However, a few weeks head down in a conference room facing both passive and active resistance to changing anything let alone adopting this foreign concept of common process begins to take the shine off their naivety. They now begin to understand that there is a lot more that has to be done other than documenting processes and implementing tools. They now begin to see that what they have been assigned to is a transformation project targeting the heart of the current IT culture and accepted values and beliefs. What at first looked like an interesting project now looks almost impossible and they still don’t really know how to get it done. Your enthusiastic team now have become ”Disillusioned Learners” and start looking for ways to transfer out of their current tour of duty.

When it becomes apparent that they are in this for the long haul they begin to roll up their sleeves and begin learning the trade of ITSM improvement projects. Some things they intuit, others they get outside help for and some things they learn the hard way by making mistakes and having to re-do it the right way. Slowly but surely the team begins to regain some of their initial enthusiasm as they see successes and their capability for certain tasks grow. However give them a new hurtle to cross which they have not seen before and they quickly revert to the previous stage. Your team has now become “Capable But Cautious and will veer up and down on the enthusiasm and capability scale depending what you have asked them to do and their percieved ability to achieve the specific task or responsibility.

Eventually if you have been able to sustain the initiative and keep a hold of your team members you will have a battle weary but hardened set of process improvement veterans who have come out the other side of your ITIL project as survivors with many lessons learned and the scars to show for it. That being said they now are subject matter experts on the specific ITIL process you have adopted and have learned the skills required to navigate the transformation jungle. They in essence have become change agents and process advocates and can now be viewed as ”Self-Reliant Achievers” capable of being told to head in a certain direction and take that hill while leading others over the perilous terrain.


Applying The Right Leadership Style To The Right Stage

The key message of Situational Leadership is that you need to apply the right leadership style at each stage of your team evolution through each of these distinct development phases. Apply the wrong style at the wrong time at your peril if not the project’s likelihood of success.

For example if you naturally have a delegation approach to leadership. “They are professionals and should be able to figure this out on their own” and you apply this to a team that is at a stage 1 or 2 then they will simply stand there looking at you with a lost look in their eyes. I knew a consultant like that once, the guy’s first meeting with a new client was to sit them in a circle and ask what they wanted out of a service catalog and how they though a service catalog should look and function. The results of that meeting let alone the project was to be expected.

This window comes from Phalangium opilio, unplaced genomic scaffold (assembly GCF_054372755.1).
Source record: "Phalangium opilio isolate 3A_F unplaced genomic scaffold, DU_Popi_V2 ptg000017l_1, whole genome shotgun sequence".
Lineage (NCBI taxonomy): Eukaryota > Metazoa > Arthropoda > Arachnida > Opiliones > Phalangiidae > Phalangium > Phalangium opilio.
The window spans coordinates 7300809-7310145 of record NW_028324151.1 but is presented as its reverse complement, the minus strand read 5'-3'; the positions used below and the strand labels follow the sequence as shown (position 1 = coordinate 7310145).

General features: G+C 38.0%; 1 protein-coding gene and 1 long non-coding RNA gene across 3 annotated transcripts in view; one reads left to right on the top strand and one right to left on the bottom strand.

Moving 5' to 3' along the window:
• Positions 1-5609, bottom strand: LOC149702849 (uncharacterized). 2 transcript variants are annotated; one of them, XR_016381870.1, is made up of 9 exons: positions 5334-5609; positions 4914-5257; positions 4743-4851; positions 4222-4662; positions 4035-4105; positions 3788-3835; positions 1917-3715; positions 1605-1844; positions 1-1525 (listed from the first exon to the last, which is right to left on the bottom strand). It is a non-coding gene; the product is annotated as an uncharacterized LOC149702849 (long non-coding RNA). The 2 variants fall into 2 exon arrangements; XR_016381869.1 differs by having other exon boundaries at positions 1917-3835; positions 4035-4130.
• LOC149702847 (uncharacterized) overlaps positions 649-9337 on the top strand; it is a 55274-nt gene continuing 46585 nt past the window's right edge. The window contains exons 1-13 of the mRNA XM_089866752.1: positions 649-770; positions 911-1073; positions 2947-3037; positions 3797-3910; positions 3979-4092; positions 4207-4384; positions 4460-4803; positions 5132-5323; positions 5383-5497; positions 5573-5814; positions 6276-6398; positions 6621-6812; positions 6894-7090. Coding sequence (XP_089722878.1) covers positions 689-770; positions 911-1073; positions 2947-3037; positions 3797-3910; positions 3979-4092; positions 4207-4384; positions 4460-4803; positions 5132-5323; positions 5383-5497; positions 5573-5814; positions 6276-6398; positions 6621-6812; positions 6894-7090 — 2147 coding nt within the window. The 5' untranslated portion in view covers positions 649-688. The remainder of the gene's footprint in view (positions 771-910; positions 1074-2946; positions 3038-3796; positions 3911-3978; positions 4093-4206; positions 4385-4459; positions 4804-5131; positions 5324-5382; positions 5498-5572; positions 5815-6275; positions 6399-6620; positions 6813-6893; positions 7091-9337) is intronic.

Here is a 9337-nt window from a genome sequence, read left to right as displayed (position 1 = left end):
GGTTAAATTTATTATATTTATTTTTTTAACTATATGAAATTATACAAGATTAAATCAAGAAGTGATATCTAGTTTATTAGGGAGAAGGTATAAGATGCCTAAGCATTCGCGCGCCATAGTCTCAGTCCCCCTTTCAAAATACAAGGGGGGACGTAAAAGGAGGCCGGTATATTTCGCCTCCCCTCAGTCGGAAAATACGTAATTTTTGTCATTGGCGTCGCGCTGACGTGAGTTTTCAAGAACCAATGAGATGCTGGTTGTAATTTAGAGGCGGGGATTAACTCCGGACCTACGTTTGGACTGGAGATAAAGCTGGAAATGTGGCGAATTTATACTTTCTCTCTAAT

For a early development stages you need to be directive, giving clear directions and “A-B-C” steps for the team to move. At this point they don’t know what they don’t know.

Once they hit stage 2 now you still need to directive but also need to turn up the empathy putting your arm around their shoulder as their counsellor and tell them that it really is possible to get there from here laying out clearly the step by step approach the task will be accomplished.  Pointing at the other organizations that have overcome the challenges and been successful. (conferences and trade shows are great for this).

Eventually they begin to gain individual capabilities and increased enthusiasm.  At this point you need to be the sports coach operating from the side lines calling the general direction of the play but leaving the actual means to execute in the hands of your team members. They begin to charge off and getting things done even when not specifically directed to.  That being said there will still be points where they hit new tasks and you will have to revert to a supportive model.

Finally once they have each been through the first three stages and they are the hardened and grizzled veterans you can use the delegation model of leadership knowing that you just need to set the direction and your team will blaze the way forward while you focus on other areas. At this stage if you use directive leadership your team will be resentful of what they perceive as lack of trust or micro management. Try being supportive and they will think you condescending and overly concerned with the details.

 

The key point of this article is that while each of us will have a default leadership style that comes naturally to us based on our personalities and history we need to recognize the situation we are dealing with and learn to apply different styles at different times of our team’s evolution.

Troy’s Thoughts What Are Yours?

“A leader who confines his role to his people’s experience dooms himself to stagnation; a leader who outstrips his people’s experience runs the risk of not being understood.”
- Henry A. Kissinger

 

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Posted by Troy DuMoulin on 10/25 at 11:17 PM
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Don't Panic